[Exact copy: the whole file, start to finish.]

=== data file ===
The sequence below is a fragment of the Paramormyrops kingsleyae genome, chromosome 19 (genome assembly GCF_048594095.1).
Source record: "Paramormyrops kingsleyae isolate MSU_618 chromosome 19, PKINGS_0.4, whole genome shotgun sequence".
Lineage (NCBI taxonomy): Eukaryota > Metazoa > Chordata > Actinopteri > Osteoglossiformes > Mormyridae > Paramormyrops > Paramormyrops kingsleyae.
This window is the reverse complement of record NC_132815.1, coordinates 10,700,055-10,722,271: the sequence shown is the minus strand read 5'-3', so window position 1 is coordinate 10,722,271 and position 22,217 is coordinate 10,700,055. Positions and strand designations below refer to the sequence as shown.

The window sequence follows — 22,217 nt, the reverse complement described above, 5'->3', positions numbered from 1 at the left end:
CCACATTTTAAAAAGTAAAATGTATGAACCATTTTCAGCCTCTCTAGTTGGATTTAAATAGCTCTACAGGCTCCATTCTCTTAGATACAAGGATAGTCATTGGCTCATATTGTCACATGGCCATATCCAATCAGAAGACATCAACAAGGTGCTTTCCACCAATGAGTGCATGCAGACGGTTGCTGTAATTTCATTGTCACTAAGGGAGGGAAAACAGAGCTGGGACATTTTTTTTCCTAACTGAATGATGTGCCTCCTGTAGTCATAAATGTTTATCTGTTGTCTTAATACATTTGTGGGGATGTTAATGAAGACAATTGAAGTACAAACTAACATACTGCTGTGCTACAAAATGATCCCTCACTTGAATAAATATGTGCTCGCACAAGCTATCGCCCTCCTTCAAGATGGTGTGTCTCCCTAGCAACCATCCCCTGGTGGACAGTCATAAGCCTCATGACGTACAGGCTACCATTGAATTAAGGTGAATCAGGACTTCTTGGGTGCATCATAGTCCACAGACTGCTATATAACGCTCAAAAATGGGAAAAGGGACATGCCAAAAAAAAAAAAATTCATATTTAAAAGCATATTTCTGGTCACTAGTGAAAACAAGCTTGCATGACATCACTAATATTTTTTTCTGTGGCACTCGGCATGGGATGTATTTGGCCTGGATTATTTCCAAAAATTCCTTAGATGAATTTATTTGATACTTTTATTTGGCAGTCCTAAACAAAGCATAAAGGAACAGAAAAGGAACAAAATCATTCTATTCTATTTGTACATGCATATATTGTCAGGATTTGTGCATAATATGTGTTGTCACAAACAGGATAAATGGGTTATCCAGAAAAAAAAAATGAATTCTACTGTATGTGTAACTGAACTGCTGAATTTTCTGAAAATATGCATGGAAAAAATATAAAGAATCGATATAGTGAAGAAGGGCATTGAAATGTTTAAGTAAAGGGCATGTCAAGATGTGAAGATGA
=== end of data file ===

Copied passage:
The sequence below is a fragment of the Paramormyrops kingsleyae genome, chromosome 19 (genome assembly GCF_048594095.1).
Source record: "Paramormyrops kingsleyae isolate MSU_618 chromosome 19, PKINGS_0.4, whole genome shotgun sequence".
Lineage (NCBI taxonomy): Eukaryota > Metazoa > Chordata > Actinopteri > Osteoglossiformes > Mormyridae > Paramormyrops > Paramormyrops kingsleyae.
This window is the reverse complement of record NC_132815.1, coordinates 10,700,055-10,722,271: the sequence shown is the minus strand read 5'-3', so window position 1 is coordinate 10,722,271 and position 22,217 is coordinate 10,700,055. Positions and strand designations below refer to the sequence as shown.

The window sequence follows — 22,217 nt, the reverse complement described above, 5'->3', positions numbered from 1 at the left end:
CCACATTTTAAAAAGTAAAATGTATGAACCATTTTCAGCCTCTCTAGTTGGATTTAAATAGCTCTACAGGCTCCATTCTCTTAGATACAAGGATAGTCATTGGCTCATATTGTCACATGGCCATATCCAATCAGAAGACATCAACAAGGTGCTTTCCACCAATGAGTGCATGCAGACGGTTGCTGTAATTTCATTGTCACTAAGGGAGGGAAAACAGAGCTGGGACATTTTTTTTCCTAACTGAATGATGTGCCTCCTGTAGTCATAAATGTTTATCTGTTGTCTTAATACATTTGTGGGGATGTTAATGAAGACAATTGAAGTACAAACTAACATACTGCTGTGCTACAAAATGATCCCTCACTTGAATAAATATGTGCTCGCACAAGCTATCGCCCTCCTTCAAGATGGTGTGTCTCCCTAGCAACCATCCCCTGGTGGACAGTCATAAGCCTCATGACGTACAGGCTACCATTGAATTAAGGTGAATCAGGACTTCTTGGGTGCATCATAGTCCACAGACTGCTATATAACGCTCAAAAATGGGAAAAGGGACATGCCAAAAAAAAAAAAATTCATATTTAAAAGCATATTTCTGGTCACTAGTGAAAACAAGCTTGCATGACATCACTAATATTTTTTTCTGTGGCACTCGGCATGGGATGTATTTGGCCTGGATTATTTCCAAAAATTCCTTAGATGAATTTATTTGATACTTTTATTTGGCAGTCCTAAACAAAGCATAAAGGAACAGAAAAGGAACAAAATCATTCTATTCTATTTGTACATGCATATATTGTCAGGATTTGTGCATAATATGTGTTGTCACAAACAGGATAAATGGGTTATCCAGAAAAAAAAAATGAATTCTACTGTATGTGTAACTGAACTGCTGAATTTTCTGAAAATATGCATGGAAAAAATATAAAGAATCGATATAGTGAAGAAGGGCATTGAAATGTTTAAGTAAAGGGCATGTCAAGATGTGAAGATGA